UN-Habitat Adopts International Guidelines for Urban and Territorial Planning
At their meeting in Nairobi last week, UN-Habitat's Governing Council adopted a resolution (25/6) approving International Guidelines for Urban and Territorial Planning. The Guidelines promote planning principles that, in the view of UN-Habitat, will advance the ability of nations to respond to urban demographic changes and improve quality of life. They range across urban policy and governance, social development, economic growth, and the environment, and call for planning actions at neighborhood, municipal, city-region, national, and transboundary levels.
The Guidelines are inspirational and advisory in nature. They attempt to describe consensus best practices from planning work in many countries to suggest approaches to planned change that will be helpful in many UN member states around the world. The hope is that member states will consult the Guidelines when they design or re-design their own planning systems. In part, development of the Guidelines reflects UN-Habitat's belief that much urban and territorial planning now underway has not followed the best professional advice available.
Habitat's Urban Planning and Design Branch prepared a book of good planning examples, Towards a Compendium of Inspiring Practices, intended to show Governing Council members what planning can accomplish. The 26 case studies in the book are drawn from 22 countries and hold out planning ideals of integrated policy formation and implementation, embracing of environmental dimensions, transformative renewal strategies, compact and connected cities and regions, as well as inclusiveness and participation. The stated ambition of Habitat is to further develop these cases and other cases as examples, and to develop other tools intended to assist governments in making choices about good planning practices, furthering the New Urban Agenda and Sustainable Development Goals. The Inspiring Practices book may also be downloaded.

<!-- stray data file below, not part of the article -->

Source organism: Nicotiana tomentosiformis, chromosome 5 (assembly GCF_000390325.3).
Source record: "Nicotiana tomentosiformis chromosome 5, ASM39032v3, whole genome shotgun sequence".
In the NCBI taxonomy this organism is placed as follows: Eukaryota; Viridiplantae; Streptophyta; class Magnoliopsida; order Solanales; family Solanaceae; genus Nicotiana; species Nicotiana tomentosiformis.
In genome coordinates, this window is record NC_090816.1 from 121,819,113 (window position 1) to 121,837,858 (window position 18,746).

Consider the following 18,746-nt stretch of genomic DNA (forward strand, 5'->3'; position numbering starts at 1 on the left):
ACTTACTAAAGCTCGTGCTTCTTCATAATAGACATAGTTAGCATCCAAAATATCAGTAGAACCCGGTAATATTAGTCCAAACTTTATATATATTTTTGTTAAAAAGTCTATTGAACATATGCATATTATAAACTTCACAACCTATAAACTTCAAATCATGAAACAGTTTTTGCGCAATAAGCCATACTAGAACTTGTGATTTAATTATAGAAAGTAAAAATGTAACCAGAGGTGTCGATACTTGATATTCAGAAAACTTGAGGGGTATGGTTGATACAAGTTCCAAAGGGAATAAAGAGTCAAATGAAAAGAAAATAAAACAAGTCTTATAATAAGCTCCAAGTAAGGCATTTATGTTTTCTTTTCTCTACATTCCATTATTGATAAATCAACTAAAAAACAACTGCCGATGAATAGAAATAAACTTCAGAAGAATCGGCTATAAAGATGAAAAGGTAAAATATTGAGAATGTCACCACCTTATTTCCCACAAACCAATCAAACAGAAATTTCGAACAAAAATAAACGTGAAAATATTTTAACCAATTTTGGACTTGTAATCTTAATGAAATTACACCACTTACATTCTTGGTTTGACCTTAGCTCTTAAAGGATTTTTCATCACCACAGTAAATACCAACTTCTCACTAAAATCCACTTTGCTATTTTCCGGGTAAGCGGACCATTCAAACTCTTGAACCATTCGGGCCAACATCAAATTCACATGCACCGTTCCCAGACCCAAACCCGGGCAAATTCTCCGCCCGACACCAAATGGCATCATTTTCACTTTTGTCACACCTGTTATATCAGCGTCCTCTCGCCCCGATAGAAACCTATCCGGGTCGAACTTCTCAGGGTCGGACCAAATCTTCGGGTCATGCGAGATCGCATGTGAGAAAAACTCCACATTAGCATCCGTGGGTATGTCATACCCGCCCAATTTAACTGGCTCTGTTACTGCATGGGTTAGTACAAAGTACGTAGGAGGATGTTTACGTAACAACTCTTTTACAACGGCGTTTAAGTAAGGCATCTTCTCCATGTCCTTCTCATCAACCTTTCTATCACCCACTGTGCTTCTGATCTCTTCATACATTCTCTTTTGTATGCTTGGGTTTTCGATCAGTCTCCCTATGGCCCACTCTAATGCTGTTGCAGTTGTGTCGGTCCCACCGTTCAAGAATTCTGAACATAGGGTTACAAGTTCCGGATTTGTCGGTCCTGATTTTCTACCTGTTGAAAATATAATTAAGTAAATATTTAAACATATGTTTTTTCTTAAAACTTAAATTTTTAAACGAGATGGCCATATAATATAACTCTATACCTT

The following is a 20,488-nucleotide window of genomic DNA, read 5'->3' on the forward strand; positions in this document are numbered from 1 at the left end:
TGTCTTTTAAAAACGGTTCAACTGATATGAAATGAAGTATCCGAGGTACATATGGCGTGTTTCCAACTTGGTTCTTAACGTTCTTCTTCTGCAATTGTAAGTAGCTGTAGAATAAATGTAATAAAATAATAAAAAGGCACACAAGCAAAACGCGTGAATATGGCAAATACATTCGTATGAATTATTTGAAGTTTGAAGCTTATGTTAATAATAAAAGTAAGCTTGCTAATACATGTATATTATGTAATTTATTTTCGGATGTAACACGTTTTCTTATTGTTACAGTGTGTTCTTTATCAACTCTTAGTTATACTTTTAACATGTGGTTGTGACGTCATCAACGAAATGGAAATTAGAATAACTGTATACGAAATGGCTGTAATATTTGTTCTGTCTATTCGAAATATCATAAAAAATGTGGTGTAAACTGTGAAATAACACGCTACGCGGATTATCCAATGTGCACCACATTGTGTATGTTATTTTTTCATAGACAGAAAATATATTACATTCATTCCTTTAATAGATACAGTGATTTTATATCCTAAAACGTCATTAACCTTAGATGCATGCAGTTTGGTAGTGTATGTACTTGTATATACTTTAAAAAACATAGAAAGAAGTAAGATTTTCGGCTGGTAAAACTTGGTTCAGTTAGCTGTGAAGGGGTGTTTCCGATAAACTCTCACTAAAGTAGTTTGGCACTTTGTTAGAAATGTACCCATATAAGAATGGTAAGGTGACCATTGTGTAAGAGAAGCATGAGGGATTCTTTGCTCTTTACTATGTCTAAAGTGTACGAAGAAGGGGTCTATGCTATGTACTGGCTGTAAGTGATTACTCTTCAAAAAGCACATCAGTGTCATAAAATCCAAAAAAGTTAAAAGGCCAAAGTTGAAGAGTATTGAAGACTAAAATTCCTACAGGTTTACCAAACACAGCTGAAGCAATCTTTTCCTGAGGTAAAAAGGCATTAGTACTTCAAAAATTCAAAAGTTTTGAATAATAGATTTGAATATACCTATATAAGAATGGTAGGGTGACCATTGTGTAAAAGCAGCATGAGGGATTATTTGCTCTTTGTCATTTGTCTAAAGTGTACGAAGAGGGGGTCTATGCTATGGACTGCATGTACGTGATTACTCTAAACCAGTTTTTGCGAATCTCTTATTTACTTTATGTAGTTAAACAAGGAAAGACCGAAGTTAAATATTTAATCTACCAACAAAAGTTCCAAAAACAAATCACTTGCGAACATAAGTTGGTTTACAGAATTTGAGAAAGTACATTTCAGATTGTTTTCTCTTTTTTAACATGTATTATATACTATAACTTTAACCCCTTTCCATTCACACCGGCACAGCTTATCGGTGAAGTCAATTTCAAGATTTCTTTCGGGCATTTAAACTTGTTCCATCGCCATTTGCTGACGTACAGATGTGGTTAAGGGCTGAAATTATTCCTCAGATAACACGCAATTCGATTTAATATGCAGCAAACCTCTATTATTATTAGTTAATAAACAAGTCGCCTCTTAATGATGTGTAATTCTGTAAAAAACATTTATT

In my view, urban planners should welcome these UN Guidelines as a significant tool to enable us to advocate for better planning structures and programs in our own countries. The package will not be right, as presented, for any given nation, but the principles discussed should help stimulate adoption of proven planning approaches and more generally to encourage the use of systematic and participatory planning in leading development decisions.
As a planner in the United States, I am struck by the ambitiousness of the planning systems discussed and the degree to which planning in my own country does not live up to the high aspirations set out by this international organization.